Sheldon v. Grand River Dam Auth., Case Number: 28318

CourtSupreme Court of Oklahoma
Writing for the CourtHURST, J.
Citation1938 OK 76,76 P.2d 355,182 Okla. 24
Decision Date01 February 1938
Docket NumberCase Number: 28318
PartiesSHELDON v. GRAND RIVER DAM AUTHORITY et al

1938 OK 76
76 P.2d 355
182 Okla. 24

SHELDON
v.
GRAND RIVER DAM AUTHORITY et al

Case Number: 28318

Supreme Court of Oklahoma

Decided: February 1, 1938


Syllabus

¶0 1. STATUTES--Acts Creating Grand River Dam Authority Held Not Violative of Constitutional Provisions Relating to Special and Local Laws.

The act (chapter 70, art. 4, Sess. L. 1935) and amendment thereto (chapter 70, arts. 1 and 2, Sess. L. 1937) creating the Grand River Dam Authority is not special and local, but is general legislation and does not violate sections 32, 46, and 59 of art. 5 of the Oklahoma Constitution.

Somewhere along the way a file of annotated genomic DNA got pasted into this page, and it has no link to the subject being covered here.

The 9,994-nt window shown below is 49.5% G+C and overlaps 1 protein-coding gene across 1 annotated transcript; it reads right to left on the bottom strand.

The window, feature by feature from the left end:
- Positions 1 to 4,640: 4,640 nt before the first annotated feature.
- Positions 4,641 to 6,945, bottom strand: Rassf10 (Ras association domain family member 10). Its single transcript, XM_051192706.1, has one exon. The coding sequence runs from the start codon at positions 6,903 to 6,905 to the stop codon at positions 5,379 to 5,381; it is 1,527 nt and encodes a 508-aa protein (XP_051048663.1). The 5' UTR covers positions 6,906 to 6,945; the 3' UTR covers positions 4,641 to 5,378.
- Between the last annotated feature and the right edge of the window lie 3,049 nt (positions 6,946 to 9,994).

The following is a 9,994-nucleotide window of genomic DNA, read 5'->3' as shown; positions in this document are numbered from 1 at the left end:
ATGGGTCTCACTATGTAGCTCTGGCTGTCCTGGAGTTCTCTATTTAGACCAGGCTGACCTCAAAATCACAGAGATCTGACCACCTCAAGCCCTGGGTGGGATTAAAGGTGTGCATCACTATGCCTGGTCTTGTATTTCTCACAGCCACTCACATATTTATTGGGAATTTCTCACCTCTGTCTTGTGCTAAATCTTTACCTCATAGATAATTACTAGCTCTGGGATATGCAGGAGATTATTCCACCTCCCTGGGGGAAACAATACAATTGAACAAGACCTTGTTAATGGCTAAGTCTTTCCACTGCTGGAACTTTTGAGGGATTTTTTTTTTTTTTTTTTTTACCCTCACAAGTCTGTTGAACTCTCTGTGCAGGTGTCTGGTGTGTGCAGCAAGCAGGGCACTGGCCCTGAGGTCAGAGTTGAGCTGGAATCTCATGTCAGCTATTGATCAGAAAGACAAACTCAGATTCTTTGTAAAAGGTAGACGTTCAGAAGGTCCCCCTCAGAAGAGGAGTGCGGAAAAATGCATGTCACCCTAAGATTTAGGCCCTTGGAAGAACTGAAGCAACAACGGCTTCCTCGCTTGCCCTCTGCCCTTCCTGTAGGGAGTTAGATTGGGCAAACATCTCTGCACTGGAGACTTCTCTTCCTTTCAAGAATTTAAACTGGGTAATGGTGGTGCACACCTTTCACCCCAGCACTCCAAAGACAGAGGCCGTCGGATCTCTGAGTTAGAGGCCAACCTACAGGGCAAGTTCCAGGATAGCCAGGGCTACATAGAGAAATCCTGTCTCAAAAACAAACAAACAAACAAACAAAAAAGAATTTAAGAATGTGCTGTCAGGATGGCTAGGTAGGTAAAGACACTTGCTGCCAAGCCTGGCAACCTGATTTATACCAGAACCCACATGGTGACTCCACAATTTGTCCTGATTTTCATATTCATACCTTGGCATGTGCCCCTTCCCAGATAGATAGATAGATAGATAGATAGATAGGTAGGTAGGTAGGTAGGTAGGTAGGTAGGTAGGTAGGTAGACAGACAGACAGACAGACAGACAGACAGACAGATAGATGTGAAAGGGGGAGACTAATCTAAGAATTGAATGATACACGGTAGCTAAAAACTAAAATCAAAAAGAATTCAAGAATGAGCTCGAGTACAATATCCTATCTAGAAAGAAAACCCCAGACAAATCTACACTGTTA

2. WATERS AND WATER COURSES--GRAND RIVER Dam Authority Held Not "Political Corporation or Other Political Subdivision of State" Under Constitutional Limitation on Indebtedness.

The Grand River Dam Authority is not one of the "political corporations, or other political subdivisions of the state" within the meaning of section 26, art. 10, Oklahoma Constitution, but is a governmental agency of the state.

3. SAME--STATES--ACTS Creating Grand River Dam Authority Held Not to "Create Debts" Within Meaning of Constitutional Provisions.